A plan to close and reconfigure hundreds of military bases is sailing through Congress, on track to take effect next month in a blow to communities hoping for an eleventh-hour reprieve.
Certain members of both the House and Senate would like to see the BRAC plan rejected.
Congressional critics and many local officials fear the impact of base closures on their area economies - and on their political futures. They argue that the United States should not restructure military bases while the U.S. military is engaged in Iraq and Afghanistan.
But BRAC opponents are unlikely to win because…
…the Pentagon, the White House and GOP congressional leaders dismiss that argument. They contend that eliminating extra space will free up money that could be used instead to improve the United States' fighting capabilities.
In other words, Donald Rumsfeld's going to get his way.
The concept of closing unnecessary military bases makes economic sense until you consider that we'll be deciding which bases to close before we decide what kind of military we'll need to put in the bases we have left. The composition of our future force will be determined by the 2005 Quadrennial Defense Review. The QDR is currently underway, but won't be complete until long after the BRAC issue has been decided.
This seems to be putting the cart before the horse, unless we theorize that the QDR is, in reality, a lot of sound and fury that will arrive at whatever conclusion Rummy wants it to. And that conclusion would likely be a force that fits the base structure Rummy wants to keep.
It gets better. Theoretically, the force structure determined by the QDR is driven by the National Defense Strategy, which was last updated in September of 2002, well before the invasion of Iraq and the subsequent occupation quagmire. A reasonable person might conclude that a new security strategy needs to be crafted before we decide what kind of force we need to carry out the strategy and what bases we'll need to support that force.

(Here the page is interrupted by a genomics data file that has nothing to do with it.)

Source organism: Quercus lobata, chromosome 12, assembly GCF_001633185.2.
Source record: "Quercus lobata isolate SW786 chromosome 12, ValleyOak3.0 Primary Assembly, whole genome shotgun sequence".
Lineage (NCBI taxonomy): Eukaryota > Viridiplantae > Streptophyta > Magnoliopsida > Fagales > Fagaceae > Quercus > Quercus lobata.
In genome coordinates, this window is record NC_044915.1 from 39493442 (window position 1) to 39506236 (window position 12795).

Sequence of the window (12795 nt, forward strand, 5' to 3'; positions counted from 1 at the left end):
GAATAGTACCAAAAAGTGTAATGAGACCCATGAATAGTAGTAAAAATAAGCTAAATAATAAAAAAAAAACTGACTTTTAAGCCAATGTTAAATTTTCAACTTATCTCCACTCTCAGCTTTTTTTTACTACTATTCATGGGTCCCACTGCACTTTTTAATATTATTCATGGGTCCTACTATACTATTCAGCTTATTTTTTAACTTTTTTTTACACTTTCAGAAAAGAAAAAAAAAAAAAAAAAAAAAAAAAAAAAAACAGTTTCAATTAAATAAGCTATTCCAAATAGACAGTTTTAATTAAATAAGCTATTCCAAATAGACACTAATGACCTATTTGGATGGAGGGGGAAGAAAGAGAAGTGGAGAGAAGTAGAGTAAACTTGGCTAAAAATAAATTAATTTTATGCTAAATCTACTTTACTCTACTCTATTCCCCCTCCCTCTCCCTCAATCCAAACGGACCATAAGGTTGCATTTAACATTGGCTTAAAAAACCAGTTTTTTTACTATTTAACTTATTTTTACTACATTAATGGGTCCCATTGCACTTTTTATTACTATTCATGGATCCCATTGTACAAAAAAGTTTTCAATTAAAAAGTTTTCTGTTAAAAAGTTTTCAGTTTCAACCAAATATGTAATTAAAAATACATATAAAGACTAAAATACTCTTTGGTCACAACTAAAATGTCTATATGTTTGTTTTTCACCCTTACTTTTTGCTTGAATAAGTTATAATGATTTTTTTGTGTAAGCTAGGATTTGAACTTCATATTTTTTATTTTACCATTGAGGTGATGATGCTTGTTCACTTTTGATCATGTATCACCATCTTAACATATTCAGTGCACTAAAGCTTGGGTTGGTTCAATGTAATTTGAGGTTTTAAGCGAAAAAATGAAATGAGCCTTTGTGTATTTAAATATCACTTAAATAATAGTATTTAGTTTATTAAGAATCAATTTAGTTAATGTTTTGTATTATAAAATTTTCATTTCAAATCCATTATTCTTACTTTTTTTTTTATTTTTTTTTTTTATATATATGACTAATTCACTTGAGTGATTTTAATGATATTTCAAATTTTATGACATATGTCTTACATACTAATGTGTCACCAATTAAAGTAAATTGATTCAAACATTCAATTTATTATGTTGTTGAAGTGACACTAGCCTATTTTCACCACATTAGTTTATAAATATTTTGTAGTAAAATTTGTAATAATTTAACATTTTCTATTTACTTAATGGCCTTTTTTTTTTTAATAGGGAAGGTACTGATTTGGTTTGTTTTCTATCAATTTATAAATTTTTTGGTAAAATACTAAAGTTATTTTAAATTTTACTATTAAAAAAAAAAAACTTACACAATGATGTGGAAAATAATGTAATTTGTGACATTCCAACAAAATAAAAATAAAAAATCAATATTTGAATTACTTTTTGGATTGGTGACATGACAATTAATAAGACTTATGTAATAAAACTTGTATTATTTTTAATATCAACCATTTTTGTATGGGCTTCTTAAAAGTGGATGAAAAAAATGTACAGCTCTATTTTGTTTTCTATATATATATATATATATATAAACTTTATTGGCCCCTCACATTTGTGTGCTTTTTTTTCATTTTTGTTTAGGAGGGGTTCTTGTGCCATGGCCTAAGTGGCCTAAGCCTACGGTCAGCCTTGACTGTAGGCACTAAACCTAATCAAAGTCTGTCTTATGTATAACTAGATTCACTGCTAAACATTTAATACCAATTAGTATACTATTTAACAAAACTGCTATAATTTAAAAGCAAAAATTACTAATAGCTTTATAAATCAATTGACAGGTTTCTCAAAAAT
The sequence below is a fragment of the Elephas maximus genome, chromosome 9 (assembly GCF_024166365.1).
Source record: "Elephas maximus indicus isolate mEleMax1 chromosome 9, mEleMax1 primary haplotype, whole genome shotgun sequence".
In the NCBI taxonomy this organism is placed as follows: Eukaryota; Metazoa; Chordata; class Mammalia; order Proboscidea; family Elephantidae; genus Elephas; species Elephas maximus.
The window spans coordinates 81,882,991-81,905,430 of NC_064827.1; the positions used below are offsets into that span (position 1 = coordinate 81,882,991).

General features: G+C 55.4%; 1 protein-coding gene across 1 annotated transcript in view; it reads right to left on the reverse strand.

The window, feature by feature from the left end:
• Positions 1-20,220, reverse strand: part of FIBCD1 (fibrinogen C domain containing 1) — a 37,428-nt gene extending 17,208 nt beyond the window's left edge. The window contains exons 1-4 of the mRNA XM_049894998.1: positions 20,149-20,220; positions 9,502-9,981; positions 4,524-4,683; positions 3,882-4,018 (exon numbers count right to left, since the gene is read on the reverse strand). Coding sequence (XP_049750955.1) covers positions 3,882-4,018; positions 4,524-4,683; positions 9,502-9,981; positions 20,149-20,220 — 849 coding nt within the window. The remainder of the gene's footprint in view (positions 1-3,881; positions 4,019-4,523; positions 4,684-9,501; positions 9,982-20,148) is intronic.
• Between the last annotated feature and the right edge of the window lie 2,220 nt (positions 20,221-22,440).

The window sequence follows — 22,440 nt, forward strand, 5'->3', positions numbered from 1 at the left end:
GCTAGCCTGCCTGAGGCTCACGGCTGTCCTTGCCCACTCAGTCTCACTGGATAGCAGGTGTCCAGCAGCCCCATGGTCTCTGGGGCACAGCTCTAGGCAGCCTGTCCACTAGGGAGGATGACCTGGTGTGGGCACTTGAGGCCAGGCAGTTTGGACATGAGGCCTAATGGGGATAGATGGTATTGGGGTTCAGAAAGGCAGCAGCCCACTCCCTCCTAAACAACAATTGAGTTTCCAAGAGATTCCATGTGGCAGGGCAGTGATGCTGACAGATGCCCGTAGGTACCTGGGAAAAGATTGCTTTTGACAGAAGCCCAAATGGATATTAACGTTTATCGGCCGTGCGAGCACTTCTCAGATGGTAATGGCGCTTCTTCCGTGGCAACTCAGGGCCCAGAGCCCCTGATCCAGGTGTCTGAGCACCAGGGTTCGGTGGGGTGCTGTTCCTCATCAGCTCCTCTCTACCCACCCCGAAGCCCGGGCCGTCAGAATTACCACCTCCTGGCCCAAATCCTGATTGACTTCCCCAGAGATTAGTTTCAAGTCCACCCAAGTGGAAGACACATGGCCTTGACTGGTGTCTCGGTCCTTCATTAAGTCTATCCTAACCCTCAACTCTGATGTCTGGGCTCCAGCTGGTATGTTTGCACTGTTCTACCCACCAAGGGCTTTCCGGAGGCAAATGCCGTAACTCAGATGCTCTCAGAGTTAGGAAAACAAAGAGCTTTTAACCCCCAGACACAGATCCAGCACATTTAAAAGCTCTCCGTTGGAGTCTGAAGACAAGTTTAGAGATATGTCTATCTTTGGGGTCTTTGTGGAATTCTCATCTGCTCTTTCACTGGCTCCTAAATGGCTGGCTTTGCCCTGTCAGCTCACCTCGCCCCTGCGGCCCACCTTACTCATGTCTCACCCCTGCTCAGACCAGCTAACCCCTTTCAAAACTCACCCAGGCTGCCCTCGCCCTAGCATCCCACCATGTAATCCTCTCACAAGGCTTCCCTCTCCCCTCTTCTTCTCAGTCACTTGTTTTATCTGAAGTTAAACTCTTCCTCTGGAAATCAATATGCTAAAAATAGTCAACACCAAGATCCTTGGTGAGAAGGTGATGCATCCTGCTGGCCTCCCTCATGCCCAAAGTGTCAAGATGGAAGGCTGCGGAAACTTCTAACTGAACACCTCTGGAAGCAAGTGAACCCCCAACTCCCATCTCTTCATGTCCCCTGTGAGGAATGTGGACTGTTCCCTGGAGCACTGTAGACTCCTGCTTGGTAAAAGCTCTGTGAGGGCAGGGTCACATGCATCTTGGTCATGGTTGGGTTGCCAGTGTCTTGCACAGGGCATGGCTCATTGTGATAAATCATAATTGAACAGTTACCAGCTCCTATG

But we're not talking about a reasonable person. We're talking about Donald Rumsfeld.
The chief architect of the Iraq disaster is the very same guy people in the administration are talking about putting in charge of FEMA's functions and running the show in case we need to establish martial law to enforce a bird flu pandemic quarantine.
And now, Rummy wants authority and funding for the DOD to encroach even further on the State Department's territory. From United Press International:
The Washington Post reports Defense Secretary Donald Rumsfeld wants the authority to work with other countries to develop, equip and train their troops. He's asking for $750 million to get started.
Congress isn't biting on it just yet, as key members fear giving traditional State Department functions over to the U.S. military.
Sen. Richard Lugar, R-Ind., chairs the Foreign Relations Committee and hasn't jumped on board the idea.
An aide said Lugar is concerned about the switch from State to Defense departments.
Lugar seems to be one of those "loyal" Republicans who hasn't caught on yet that the function of conducting foreign policy migrated to the Department of Defense about five years ago. And unlike the way things were in the first Bush term, now there's nobody left at State to complain about it.
The plan has recently gotten support from the State Department.
Originally opposed by former Secretary Colin Powell, Secretary Condoleezza Rice has called for congressional approval.
Way to take one for the team, Condi!
I recently abandoned an Orwell/Heller-styled futuristic political novel in the middle of the third draft. Every time I think I've come up with something totally outrageous for the American government to pull in the year 2020, I turn around and discover that the Bush administration has already pulled it.
In one chapter, the figurehead president (Little Brother, heh-heh) orders Congress, the Judiciary, and the rest of the Cabinet to be incorportated under the "Ministry of War on Evil." (Little Brother has his mom write him a memo saying it's okay for him to do that.) Then Little Brother appoints the War Minister as Vice President.
A pretty fair piece of satire, in my humble opinion. But heck, by the time I can get the book written and published, it won't be futuristic fiction.
It will be yesterday's news.